16 of Vlado Djuric under 92 bis, and this is a motion of the 16th of
17 October, with the possibility of answering the 30th of October. And to
18 date, only yourself have filed a response.
19 So, Mr. Scott, when you requested an extension, for which motion
20 was that?
21 MR. SCOTT: Thank you, Mr. President.
22 The request that we made was in response to the documentary
23 motion. Mr. Praljak's Defence has recently filed a motion to admit 390
24 documents by motion. That is the document -- excuse me, the motion upon
25 which we request an extension to the 16th of November. The Prosecution
1 has responded, so far as we know, to all pending 92 bis motions.
2 Thank you, Your Honour.
3 JUDGE ANTONETTI: [Interpretation] Very well. So this was a
4 request for extension concerning the motion concerning Directive L-9.
5 That's it, very well. So now everybody's understood.
6 MR. KOVACIC: Thank you, Your Honour. Now everything is clear.
7 And if I may so, as a moving party in the case of documentary
8 motion, we do not certainly object on the Prosecution request to
9 response, because we were in the similar situation in the Prosecution
10 case and we were also granted a longer time. I don't remember how much,
11 but considerably, but it is work -- it is a lot of work. Thank you so
13 JUDGE ANTONETTI: [Interpretation] Very well. Now we have
14 clarified this problem.
15 Therefore, we shall now proceed, and, Ms. West, the floor is
17 MS. WEST: Thank you, Mr. President.
18 Q. Mr. Gorjanc, before we stopped, we were -- you had mentioned that
19 you took about two weeks and you looked at the Praljak web site and there
20 was 20.000 documents, so you have perused --
21 MS. ALABURIC: [Interpretation] Your Honour, just a correction.
22 The witness didn't say "two weeks." He said "for weeks and weeks," which
23 in our language means many weeks.
24 MS. WEST: Very good. So many weeks, lots of documents. Okay.
25 Q. So my question is: Of all the documents you saw, would you agree
1 with me that it would make sense to put the best documents that you saw,
2 the best documents that supported your theory, in your report? It would
3 make sense to put the most persuasive documents in your report; is that
5 A. Yes.
6 Q. And, in fact, you did that; correct?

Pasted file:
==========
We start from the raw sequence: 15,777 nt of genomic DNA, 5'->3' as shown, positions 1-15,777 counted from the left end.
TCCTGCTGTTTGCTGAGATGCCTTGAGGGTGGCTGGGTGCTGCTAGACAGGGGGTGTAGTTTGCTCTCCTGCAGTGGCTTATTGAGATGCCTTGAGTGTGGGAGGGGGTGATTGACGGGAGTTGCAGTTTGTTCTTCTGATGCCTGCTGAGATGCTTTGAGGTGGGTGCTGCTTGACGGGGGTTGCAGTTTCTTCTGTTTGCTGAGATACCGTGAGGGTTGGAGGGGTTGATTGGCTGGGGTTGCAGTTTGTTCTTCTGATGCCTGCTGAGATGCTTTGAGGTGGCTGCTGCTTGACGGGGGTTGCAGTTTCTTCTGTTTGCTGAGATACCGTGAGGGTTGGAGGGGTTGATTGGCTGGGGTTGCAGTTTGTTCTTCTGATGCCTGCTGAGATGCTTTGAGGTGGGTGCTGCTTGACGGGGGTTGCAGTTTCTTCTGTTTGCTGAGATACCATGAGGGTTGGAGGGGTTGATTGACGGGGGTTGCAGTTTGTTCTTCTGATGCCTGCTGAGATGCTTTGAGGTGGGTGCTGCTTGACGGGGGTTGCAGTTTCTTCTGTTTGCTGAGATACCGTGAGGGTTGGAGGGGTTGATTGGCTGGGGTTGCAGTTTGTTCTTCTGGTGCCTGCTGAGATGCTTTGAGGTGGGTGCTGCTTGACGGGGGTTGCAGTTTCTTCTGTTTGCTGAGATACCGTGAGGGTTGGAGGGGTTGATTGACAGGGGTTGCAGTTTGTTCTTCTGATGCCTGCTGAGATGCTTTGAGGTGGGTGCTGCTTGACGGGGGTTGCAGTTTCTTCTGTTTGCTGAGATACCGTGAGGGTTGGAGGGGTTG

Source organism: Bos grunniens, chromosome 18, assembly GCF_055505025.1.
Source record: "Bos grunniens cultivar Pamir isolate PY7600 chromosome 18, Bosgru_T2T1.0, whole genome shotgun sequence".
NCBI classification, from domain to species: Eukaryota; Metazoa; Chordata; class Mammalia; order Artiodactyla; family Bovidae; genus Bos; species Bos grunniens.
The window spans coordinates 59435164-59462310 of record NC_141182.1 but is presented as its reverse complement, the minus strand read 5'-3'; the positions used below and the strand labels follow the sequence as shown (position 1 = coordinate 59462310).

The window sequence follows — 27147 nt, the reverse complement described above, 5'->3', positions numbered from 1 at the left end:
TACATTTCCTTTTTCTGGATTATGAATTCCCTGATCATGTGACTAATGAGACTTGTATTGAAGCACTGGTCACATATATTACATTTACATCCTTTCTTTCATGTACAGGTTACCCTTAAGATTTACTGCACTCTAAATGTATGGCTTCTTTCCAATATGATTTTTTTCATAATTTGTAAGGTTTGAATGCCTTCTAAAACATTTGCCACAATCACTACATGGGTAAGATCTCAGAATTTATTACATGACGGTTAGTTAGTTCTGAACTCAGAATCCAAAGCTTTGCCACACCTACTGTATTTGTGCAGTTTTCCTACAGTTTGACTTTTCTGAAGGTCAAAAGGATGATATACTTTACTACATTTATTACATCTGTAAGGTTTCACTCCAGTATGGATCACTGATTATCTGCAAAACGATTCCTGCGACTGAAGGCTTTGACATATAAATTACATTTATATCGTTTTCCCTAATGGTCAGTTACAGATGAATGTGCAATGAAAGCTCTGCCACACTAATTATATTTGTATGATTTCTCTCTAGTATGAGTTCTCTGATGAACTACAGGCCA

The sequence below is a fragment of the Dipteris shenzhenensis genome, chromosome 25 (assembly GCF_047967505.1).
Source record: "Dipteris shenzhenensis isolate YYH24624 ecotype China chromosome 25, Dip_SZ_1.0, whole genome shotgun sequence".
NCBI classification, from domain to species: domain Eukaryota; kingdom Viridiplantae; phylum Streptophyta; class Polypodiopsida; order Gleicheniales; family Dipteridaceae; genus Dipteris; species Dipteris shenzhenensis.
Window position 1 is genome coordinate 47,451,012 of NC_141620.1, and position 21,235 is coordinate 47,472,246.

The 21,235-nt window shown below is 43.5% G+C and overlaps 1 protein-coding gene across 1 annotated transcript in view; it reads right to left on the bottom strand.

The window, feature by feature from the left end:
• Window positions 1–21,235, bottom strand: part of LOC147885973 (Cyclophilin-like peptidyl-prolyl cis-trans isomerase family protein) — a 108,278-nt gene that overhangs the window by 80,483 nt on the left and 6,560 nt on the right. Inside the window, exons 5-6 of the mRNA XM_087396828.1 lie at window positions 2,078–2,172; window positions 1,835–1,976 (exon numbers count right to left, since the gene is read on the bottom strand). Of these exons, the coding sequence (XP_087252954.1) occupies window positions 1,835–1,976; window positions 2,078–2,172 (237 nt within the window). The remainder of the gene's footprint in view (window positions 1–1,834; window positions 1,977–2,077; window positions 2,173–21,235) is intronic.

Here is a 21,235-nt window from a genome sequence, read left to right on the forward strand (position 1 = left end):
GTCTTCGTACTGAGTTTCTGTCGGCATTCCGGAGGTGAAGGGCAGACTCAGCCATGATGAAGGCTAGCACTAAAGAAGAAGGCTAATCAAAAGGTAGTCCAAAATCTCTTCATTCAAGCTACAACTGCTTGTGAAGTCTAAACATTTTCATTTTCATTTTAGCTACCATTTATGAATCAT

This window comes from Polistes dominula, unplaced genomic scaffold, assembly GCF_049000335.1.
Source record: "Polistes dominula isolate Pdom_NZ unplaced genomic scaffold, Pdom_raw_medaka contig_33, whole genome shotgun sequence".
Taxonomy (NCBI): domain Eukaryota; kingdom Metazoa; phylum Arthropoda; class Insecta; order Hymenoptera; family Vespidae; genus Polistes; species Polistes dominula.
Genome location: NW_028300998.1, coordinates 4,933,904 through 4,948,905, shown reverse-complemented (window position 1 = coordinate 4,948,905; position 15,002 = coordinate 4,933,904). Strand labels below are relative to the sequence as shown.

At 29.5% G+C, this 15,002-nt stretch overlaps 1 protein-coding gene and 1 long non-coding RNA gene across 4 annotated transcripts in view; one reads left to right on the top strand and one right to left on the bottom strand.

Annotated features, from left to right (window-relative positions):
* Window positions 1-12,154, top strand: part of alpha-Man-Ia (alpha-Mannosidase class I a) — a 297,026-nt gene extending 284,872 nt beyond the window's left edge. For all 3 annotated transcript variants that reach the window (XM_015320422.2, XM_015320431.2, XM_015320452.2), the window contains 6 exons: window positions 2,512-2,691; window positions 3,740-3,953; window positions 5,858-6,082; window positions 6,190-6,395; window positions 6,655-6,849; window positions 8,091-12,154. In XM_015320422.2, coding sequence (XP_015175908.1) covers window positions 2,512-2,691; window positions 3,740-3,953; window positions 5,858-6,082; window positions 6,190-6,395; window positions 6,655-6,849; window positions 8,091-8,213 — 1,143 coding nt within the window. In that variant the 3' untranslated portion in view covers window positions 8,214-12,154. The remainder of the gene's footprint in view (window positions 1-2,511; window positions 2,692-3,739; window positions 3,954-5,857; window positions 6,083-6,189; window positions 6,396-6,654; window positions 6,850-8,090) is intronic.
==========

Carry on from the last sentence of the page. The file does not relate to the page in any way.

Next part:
7 A. I did do that.
8 Q. And so just so that we're clear, as to these five groups we
9 talked about of unarmed resistance, as far as I can see, there are four
10 documents that you cite, four ABiH documents. I'm not talking about
11 decrees or anything, but factual ABiH documents; is that correct?
12 A. Yes.
13 Q. So let's move on, Mr. Gorjanc. I want to turn our attention to
14 some HVO documents, because I understand that in your report you did not
15 include any HVO documents. And I want to look at them to understand
16 whether -- whether they may -- whether they relate or they don't relate
17 to the theory that you've presented to the Court.
18 So the first document is P03133, and I believe it's probably in
19 the bigger binder, the first big binder. 3133.
20 And, sir, this is a July 3rd, 1993, document. It's a report
21 about the Heliodrom, and it talks about the people at the Heliodrom and
22 what was going on there. But specifically if we go to the second page in
23 English, and for B/C/S it's the one page, it's the paragraph that begins
25 "Checklists of persons younger than 18 and older than 60 have
1 been made. They will be sent home with the consent of the Department of
3 And then it indicates that this is 82 people.
4 Mr. Gorjanc, would you agree with me that if these 82 people were
5 sent home, just assume this document to be factually correct, they were
6 sent home, they were likely not supporting the BH armed forces and were
7 civilians, because otherwise they would not have been sent home; is that
9 A. Yes.
10 Q. So we'll move to the next document. It's P03344.
11 JUDGE TRECHSEL: I'm sorry.
12 Witness, this document says these persons will be sent home. You
13 have been asked whether they actually were sent home, and you said,
14 "Yes." How do you know that they actually were sent home? Do you?
15 MR. KARNAVAS: Your Honour, if you look at the answer, the answer
16 was not whether they were sent home. He's not validating that. He's
17 validating the reasons why they would have been sent home, if I'm -- if
18 I'm correct.
19 JUDGE TRECHSEL: Well, "otherwise they would not have been sent
20 home," is what I read. This clearly implies that they were, doesn't it?